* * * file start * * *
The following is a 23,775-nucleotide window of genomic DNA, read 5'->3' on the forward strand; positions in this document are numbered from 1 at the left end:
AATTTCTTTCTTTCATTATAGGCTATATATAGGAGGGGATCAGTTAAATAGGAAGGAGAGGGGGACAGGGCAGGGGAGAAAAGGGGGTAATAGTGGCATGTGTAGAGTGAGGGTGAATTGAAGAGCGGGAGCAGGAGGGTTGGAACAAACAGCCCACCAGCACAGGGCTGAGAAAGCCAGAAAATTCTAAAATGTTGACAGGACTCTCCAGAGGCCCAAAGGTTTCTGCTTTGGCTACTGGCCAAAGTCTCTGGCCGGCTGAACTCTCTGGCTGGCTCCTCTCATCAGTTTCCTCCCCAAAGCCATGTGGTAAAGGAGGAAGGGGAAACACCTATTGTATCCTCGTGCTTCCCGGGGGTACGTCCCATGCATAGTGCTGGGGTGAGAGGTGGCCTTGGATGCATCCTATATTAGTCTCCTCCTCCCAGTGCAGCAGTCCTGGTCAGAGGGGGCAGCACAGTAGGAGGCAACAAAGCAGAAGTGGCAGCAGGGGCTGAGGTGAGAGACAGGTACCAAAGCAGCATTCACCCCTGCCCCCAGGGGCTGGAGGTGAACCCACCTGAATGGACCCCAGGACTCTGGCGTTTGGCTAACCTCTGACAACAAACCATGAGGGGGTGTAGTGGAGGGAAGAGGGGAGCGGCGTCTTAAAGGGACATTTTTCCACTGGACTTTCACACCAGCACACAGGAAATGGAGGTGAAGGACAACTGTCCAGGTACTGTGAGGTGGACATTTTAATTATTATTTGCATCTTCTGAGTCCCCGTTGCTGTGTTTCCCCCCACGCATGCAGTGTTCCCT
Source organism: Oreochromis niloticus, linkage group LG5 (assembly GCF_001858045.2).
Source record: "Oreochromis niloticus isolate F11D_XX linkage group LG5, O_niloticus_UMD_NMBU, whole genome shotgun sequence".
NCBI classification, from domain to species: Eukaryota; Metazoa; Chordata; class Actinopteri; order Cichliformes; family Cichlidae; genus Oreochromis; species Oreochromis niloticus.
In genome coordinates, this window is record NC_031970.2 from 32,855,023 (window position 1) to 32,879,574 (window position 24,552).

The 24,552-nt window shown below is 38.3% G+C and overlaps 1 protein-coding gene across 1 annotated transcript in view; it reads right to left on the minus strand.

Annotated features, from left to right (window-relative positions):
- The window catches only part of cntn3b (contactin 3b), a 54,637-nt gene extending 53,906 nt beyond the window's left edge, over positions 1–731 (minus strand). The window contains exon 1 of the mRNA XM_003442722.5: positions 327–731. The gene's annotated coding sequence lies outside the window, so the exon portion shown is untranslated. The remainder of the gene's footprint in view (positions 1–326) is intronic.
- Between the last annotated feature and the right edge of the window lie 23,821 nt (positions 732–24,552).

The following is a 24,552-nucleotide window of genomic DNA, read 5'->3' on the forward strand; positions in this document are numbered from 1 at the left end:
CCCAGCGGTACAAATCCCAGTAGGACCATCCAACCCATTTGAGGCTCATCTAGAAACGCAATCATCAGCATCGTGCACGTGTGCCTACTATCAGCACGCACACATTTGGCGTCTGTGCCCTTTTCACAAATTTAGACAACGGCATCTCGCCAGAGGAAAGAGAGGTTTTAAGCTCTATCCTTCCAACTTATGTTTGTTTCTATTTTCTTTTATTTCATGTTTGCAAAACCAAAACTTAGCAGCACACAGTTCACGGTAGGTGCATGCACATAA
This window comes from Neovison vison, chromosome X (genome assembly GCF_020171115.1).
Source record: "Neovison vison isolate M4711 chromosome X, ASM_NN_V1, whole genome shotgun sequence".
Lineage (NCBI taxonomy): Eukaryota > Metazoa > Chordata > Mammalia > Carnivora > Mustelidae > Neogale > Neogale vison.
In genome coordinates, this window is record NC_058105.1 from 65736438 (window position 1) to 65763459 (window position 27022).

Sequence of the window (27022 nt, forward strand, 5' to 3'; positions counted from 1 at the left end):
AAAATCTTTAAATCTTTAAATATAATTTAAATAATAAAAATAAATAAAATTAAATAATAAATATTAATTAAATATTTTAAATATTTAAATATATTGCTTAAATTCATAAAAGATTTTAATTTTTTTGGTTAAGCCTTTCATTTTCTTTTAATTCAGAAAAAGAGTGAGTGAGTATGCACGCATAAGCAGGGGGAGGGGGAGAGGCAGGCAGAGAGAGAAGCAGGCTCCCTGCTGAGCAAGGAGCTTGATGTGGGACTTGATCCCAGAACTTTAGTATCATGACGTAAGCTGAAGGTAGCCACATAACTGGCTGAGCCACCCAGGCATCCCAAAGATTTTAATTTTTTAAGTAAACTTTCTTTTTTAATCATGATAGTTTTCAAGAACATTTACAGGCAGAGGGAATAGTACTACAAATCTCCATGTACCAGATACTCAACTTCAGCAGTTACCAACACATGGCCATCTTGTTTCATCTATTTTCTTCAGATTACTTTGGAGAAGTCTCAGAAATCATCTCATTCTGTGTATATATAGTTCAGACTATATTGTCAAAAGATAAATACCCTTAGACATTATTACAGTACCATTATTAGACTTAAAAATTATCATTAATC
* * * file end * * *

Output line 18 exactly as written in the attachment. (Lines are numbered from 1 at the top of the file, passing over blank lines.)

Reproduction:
AAAATCTTTAAATCTTTAAATATAATTTAAATAATAAAAATAAATAAAATTAAATAATAAATATTAATTAAATATTTTAAATATTTAAATATATTGCTTAAATTCATAAAAGATTTTAATTTTTTTGGTTAAGCCTTTCATTTTCTTTTAATTCAGAAAAAGAGTGAGTGAGTATGCACGCATAAGCAGGGGGAGGGGGAGAGGCAGGCAGAGAGAGAAGCAGGCTCCCTGCTGAGCAAGGAGCTTGATGTGGGACTTGATCCCAGAACTTTAGTATCATGACGTAAGCTGAAGGTAGCCACATAACTGGCTGAGCCACCCAGGCATCCCAAAGATTTTAATTTTTTAAGTAAACTTTCTTTTTTAATCATGATAGTTTTCAAGAACATTTACAGGCAGAGGGAATAGTACTACAAATCTCCATGTACCAGATACTCAACTTCAGCAGTTACCAACACATGGCCATCTTGTTTCATCTATTTTCTTCAGATTACTTTGGAGAAGTCTCAGAAATCATCTCATTCTGTGTATATATAGTTCAGACTATATTGTCAAAAGATAAATACCCTTAGACATTATTACAGTACCATTATTAGACTTAAAAATTATCATTAATC